The IAFF has continued its involvement in the current ICC code hearings in Dallas. The last three days included testimony and debate on a number of issues in the International Fire Code and the International Residential Code.
It is important for fire fighters to be involved in the process because these two codes directly impact the safety of our members as they operate on the fire ground.
The Fire Code dictates how structures will approach fire protection systems and how the structures will be maintained. The Residential Code governs how residential properties, one- and two-family homes and townhouses three stories and lower. These are the properties our members operate in the most frequently to ensure our members can operate in a safer environment we are active in how the homes are constructed.
During the third day of testimony on the Fire Code the committee the debate focused on the following information:
• The requirement and location of carbon monoxide alarms in the fire code and the residential codes;
• A long contentious issue regarding the requirement of smoke and heat vents in large buildings. For the past couple editions of the codes there has been an effort to drive all requirements to mechanical ventilation but many members wanted the option of physical vents on the roof to operate manually. Language was crafted between industry and members of the fire service that allows local jurisdictions to select either option. It also allows additional options in cost reductions for the building owner while keeping fire fighter safety in mind.
• There were also multiple proposals for rewriting the requirements for hospitals in maintenance. Some were very positive and brought higher levels of compliance with protection issues. A number of items were brought forward by representatives of the hospital industry requesting additional protection features.
• A proposal was approved to require all hospitals to be retrofitted with sprinkler systems for increased patient safety especially since hospitals rely on patient transfer and protect in place methods in the event of a fire. Just to show it wasn’t a free for all for the hospitals the committee rejected a proposal that would have allowed the hospitals to allow some forms of passive protection to remain unrepaired or unmaintained.
• There was also a large rewriting of the Hydrogen Filling Stations and issues within the code. The additional language will provide additional protection for our members who may have to respond to incidents involving Hydrogen Fuel.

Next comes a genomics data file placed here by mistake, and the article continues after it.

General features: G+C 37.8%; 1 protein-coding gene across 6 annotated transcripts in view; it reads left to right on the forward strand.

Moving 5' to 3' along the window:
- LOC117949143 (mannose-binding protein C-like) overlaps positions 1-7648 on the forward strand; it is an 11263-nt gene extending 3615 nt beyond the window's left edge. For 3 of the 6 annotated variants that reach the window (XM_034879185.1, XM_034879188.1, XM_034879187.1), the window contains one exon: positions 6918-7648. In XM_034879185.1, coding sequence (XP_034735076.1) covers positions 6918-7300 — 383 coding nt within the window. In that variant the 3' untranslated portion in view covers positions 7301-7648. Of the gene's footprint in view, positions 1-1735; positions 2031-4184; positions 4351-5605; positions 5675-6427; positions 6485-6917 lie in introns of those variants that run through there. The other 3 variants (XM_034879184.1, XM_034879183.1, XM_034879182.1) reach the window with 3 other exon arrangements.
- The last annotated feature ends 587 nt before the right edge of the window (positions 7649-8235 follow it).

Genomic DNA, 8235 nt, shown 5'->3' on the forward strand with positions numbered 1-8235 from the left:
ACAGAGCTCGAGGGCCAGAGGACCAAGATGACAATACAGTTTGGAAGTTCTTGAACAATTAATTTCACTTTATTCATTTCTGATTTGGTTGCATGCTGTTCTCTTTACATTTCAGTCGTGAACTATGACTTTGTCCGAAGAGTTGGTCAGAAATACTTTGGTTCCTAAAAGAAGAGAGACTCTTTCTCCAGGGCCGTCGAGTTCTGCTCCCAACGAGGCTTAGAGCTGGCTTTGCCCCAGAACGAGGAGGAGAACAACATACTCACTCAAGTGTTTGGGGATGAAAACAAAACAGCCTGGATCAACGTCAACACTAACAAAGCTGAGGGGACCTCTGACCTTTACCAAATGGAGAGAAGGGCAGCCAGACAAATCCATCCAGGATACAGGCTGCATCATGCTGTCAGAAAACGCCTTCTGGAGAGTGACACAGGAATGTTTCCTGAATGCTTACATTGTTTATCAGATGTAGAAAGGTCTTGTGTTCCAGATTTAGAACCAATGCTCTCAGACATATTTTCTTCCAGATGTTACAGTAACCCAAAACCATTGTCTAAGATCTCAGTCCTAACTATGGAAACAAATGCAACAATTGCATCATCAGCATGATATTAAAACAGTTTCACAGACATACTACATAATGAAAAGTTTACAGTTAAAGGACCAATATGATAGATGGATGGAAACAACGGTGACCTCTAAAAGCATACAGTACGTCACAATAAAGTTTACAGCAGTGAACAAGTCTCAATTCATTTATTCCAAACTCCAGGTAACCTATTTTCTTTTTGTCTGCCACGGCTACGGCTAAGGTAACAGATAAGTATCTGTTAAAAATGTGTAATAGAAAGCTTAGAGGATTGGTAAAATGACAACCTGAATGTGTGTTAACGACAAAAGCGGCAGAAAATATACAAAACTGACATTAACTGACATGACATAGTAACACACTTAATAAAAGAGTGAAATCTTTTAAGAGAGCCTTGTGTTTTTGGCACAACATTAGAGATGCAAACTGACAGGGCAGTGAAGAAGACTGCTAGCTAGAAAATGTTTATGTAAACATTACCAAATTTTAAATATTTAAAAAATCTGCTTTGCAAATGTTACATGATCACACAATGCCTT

• A proposal that passed against our wishes and based on the campaigning of the IAFC allows local jurisdictions to permit premises to allow properties to delay notifying the fire department when an automatic alarm activates while they verify the need for our response. This is an irresponsible approach. The IAFC’s based their approach to reduce the risk to fire fighters during response which is an admirable goal but this is a maintenance issue not an operational issue. Our concerns deal with the modern fuel load. We have documented cases where security or on site personnel delayed notification of the alarm to find a growing fire event. The delay allowed rapid fire growth. If a jurisdiction is having an issue with multiple false alarms or nuisance alarms they should address this through inspection and citation efforts. Many cities initiate response and permit the alarm company to verify and provide a follow-up communication indicating the alarm is false. This then allows the department to change the response but it does not delay initial response. We will be submitting a Public Comment in an attempt to reverse the committee decision.
• To the above item, the committee also approved language allowing the fire department the authority to replace consistent nuisance alarms.
• There were a number of other items addressing Bio Mass storage, Outdoor Stage structural integrity, the protection of outdoor pallet storage and the placement of Fire Fighter Rescue Air Systems.
In the Residential Code on the first day of hearings:
• There was an effort to remove emergency responders and fire fighter safety out of the Intent of the Residential Code. Although the proposal was rejected it was by a 6-5 vote which may empower the submitter to reattempt in Final Action. This is an important issue as it provides us the opportunity to present code change proposals based on the safety of our members. We relied on this sentence to obtain the protection of lightweight construction.
• We retained the automatic door closer on the door of the attached garage. This was an important issue for a number of members as it provides additional protection in the event of a garage fire as there have been numerous fires in garages that communicated into homes through the door opening. It also adds additional protection against CO issues, and keep in mind we now require CO alarms to be installed in all new one- and two-family homes. An open door can lead to additional CO responses.
• The IAFF submitted a proposal to limit attic sizes. Although we received support at the microphone the home builder heavy committee was not going to approve the proposal but we know the large volume spaces are a hazard to our members. We are working with Underwriters Laboratories and the National Institute of Standards and Technology to establish data on the limitation of attic space. There are ventilation challenges but we are hoping to have something prepared for the Final Action Hearings in Atlantic City this September.
• The proponent who submitted a code change proposal to remove residential sprinklers from the Residential Code withdrew his proposal.
• The IAFF also spoke against a proposal to remove the escape window from basements and habitable attic spaces. The committee disapproved the proposal.